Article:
Karl Alzner’s struggles this season have been well documented and on Tuesday, in an interview with the Washington Post’s Isabelle Khurshudyan, the Caps defenseman admitted he still hasn’t regained his full stride.
Except Alzner has not felt completely himself all season.
“It’s kind of been standing still at a certain percent,” Alzner said. “There are days when I’m stiffer than other days and I can’t quite move as good, and so I have to manage the game a little differently. … I’ve never been the fastest skater, but I’ve always been a good enough skater where I can a lot of times skate myself out of trouble or catch up, if need be, and this year, I’ve been a little bit slower.
“Part of it, I’m sure, is mental just because you want to guard it a little bit. Of all years, this would be a year where I wouldn’t want that to happen because the team is good and I want to be able to help as much as I can. But at the same time, it’s hard to get over that mental hurdle.”
Alzner has been out since Game Three of the Capitals’ first-round series against the Toronto Maple Leafs with an unrelated upper-body injury. According to Khurshudyan, Alzner’s recovery from his groin ailment cannot be aided by sitting out.
This is not the first time sports hernia surgery has wreaked havoc on a Capital player’s career. Popular forward Brooks Laich never regained his previous form after getting abdominal surgery and his NHL career could be over after his contract expires this summer. Meanwhile the injury ended Tom Poti’s career.
In late March, Sportsnet’s Elliotte Friedman wrote specifically about these types of procedures and how wary NHL general managers are of their players getting it. Alzner is not the only big time player in the NHL to struggle to return.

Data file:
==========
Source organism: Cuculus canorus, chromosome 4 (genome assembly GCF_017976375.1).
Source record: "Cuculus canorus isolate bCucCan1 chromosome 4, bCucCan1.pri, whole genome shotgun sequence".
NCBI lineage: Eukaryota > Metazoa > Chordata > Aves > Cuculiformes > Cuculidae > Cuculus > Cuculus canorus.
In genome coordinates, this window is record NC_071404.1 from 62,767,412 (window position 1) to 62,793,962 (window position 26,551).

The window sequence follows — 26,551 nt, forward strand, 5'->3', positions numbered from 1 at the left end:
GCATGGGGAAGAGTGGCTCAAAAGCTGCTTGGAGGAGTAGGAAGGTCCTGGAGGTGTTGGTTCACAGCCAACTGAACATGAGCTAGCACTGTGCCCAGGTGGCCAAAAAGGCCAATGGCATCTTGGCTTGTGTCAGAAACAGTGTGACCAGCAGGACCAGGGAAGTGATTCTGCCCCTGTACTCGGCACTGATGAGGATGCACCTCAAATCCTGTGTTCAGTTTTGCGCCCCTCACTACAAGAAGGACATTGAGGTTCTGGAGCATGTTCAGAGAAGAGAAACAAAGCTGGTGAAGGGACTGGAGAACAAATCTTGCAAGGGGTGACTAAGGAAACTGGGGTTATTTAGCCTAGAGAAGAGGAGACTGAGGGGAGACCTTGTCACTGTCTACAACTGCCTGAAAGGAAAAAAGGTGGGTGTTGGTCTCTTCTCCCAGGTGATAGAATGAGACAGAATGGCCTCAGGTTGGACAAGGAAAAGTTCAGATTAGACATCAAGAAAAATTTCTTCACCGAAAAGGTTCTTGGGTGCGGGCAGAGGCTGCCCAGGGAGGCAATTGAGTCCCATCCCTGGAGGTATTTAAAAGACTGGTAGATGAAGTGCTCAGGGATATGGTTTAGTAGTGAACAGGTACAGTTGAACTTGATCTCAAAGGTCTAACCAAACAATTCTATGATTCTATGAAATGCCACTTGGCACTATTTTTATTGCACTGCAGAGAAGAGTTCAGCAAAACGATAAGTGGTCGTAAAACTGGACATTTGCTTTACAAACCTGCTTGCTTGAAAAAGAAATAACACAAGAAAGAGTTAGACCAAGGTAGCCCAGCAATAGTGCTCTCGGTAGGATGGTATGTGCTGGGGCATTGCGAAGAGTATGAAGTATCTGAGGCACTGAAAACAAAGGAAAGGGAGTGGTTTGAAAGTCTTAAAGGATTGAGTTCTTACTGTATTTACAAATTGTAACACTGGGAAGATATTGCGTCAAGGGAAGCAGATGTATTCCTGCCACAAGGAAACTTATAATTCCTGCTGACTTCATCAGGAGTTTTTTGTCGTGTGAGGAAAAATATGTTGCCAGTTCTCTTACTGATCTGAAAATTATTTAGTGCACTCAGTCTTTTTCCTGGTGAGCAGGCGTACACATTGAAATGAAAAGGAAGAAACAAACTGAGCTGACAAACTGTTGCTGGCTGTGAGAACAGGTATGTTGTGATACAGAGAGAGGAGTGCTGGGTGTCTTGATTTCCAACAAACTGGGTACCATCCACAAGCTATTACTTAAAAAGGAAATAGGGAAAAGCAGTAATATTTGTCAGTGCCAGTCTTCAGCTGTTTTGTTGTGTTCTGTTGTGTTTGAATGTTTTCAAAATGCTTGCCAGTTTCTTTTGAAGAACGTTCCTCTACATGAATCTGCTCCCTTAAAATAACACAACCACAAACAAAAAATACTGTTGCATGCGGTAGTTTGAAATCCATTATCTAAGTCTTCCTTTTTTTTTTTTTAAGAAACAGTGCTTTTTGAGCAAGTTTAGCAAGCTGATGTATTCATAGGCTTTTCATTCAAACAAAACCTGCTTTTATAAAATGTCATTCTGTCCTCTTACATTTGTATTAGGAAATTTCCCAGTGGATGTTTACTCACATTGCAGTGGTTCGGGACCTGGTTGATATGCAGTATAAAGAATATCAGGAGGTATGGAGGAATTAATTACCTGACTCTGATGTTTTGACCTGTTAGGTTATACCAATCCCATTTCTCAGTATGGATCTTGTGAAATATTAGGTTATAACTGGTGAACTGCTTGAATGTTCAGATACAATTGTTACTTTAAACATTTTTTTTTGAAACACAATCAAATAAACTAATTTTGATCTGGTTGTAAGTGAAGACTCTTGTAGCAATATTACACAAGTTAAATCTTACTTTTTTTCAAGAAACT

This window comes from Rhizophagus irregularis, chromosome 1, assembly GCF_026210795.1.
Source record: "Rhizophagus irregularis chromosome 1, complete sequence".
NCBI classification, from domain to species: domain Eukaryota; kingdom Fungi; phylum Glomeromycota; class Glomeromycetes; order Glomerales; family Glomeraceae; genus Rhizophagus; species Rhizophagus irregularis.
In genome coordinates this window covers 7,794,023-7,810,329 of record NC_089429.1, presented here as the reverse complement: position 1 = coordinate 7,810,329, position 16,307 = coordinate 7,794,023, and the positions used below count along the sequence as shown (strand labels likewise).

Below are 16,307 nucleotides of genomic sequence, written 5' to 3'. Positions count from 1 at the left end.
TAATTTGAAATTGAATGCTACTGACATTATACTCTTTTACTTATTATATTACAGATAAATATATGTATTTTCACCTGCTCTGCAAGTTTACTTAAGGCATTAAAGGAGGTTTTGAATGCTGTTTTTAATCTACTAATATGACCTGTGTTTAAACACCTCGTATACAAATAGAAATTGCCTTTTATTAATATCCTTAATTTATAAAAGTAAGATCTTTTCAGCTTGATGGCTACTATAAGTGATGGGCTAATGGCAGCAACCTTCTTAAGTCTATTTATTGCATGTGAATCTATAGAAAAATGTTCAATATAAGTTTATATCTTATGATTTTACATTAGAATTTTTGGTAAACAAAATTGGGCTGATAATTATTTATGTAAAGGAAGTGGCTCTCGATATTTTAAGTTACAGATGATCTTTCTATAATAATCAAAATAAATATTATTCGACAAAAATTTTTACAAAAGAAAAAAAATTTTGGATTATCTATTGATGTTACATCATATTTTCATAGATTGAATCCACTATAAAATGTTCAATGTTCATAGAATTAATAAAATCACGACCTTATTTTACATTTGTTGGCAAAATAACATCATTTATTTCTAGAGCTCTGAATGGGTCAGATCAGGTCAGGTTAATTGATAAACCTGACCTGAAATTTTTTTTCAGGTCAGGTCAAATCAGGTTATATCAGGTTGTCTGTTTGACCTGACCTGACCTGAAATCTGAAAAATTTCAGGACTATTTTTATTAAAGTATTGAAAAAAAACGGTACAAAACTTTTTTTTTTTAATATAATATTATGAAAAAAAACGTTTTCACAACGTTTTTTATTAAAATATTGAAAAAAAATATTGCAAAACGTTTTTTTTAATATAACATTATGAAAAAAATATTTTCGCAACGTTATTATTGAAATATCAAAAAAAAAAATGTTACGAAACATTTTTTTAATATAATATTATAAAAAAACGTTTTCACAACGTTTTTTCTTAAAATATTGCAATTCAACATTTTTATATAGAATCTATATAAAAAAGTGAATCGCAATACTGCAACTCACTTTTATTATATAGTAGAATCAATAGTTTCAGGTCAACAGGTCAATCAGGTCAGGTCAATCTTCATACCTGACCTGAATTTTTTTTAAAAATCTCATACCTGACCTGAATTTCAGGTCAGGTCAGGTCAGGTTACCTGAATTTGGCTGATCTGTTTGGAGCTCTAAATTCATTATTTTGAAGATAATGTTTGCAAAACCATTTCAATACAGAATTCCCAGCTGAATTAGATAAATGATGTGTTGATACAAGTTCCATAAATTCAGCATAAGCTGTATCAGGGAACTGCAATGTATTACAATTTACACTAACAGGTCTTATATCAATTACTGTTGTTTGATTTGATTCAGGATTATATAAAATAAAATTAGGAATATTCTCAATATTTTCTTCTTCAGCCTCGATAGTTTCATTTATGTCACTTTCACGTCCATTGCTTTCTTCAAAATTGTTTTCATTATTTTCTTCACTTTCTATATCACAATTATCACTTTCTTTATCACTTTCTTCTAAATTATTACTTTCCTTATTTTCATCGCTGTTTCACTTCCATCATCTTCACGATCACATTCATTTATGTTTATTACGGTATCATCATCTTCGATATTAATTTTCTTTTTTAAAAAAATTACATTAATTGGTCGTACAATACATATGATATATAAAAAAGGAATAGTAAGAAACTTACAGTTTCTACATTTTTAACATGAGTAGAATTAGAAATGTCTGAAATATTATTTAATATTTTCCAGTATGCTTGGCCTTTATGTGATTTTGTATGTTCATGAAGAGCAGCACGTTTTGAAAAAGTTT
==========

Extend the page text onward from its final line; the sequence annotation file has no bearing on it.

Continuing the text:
Claude Giroux admitted to Philadelphia reporters his surgically repaired hip/abdominal injuries bothered him more than he let on. “When you try to make plays you used to make and can’t really make them, it is frustrating and confusing,” he said.
A few opponents wondered about that, and I had an interesting conversation this week with an exec who said teams are getting more and more wary about the length of recovery from sports-hernia surgery. Both Philly GM Ron Hextall and defenceman Shayne Gostisbehere have downplayed how much of a factor the latter’s own surgery has played in his sophomore struggles, but, again, opponents suspect it’s more of an issue than meets the eye. Potential No. 1 pick Nolan Patrick had this procedure, too. That hasn’t gone unnoticed.
After this season concludes, Alzner will be an unrestricted free agent for the first time in his career. Once a slam dunk to be re-signed, Alzner’s uncertain recovery may push him out of Washington.
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